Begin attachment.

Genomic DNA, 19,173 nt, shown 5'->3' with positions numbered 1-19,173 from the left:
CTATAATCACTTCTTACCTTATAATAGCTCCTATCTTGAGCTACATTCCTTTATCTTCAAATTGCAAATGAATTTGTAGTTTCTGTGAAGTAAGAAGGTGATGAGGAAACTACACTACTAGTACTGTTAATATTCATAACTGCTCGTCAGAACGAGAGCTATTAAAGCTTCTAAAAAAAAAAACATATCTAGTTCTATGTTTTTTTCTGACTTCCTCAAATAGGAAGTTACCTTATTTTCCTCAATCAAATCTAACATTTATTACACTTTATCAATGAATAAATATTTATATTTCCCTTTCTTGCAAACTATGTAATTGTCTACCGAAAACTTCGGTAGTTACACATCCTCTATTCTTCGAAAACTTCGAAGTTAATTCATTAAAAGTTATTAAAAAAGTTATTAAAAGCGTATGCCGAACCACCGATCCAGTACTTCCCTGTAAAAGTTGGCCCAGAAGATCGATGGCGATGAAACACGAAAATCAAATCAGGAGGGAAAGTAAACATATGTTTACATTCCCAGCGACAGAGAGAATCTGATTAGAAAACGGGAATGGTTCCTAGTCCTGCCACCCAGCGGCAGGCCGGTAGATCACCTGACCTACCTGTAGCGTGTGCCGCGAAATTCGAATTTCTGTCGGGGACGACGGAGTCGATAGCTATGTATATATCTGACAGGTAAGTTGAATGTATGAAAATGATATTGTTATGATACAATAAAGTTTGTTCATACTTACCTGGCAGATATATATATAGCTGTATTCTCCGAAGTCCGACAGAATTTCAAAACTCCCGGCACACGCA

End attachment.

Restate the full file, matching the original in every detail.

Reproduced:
Genomic DNA, 19,173 nt, shown 5'->3' with positions numbered 1-19,173 from the left:
CTATAATCACTTCTTACCTTATAATAGCTCCTATCTTGAGCTACATTCCTTTATCTTCAAATTGCAAATGAATTTGTAGTTTCTGTGAAGTAAGAAGGTGATGAGGAAACTACACTACTAGTACTGTTAATATTCATAACTGCTCGTCAGAACGAGAGCTATTAAAGCTTCTAAAAAAAAAAACATATCTAGTTCTATGTTTTTTTCTGACTTCCTCAAATAGGAAGTTACCTTATTTTCCTCAATCAAATCTAACATTTATTACACTTTATCAATGAATAAATATTTATATTTCCCTTTCTTGCAAACTATGTAATTGTCTACCGAAAACTTCGGTAGTTACACATCCTCTATTCTTCGAAAACTTCGAAGTTAATTCATTAAAAGTTATTAAAAAAGTTATTAAAAGCGTATGCCGAACCACCGATCCAGTACTTCCCTGTAAAAGTTGGCCCAGAAGATCGATGGCGATGAAACACGAAAATCAAATCAGGAGGGAAAGTAAACATATGTTTACATTCCCAGCGACAGAGAGAATCTGATTAGAAAACGGGAATGGTTCCTAGTCCTGCCACCCAGCGGCAGGCCGGTAGATCACCTGACCTACCTGTAGCGTGTGCCGCGAAATTCGAATTTCTGTCGGGGACGACGGAGTCGATAGCTATGTATATATCTGACAGGTAAGTTGAATGTATGAAAATGATATTGTTATGATACAATAAAGTTTGTTCATACTTACCTGGCAGATATATATATAGCTGTATTCTCCGAAGTCCGACAGAATTTCAAAACTCCCGGCACACGCA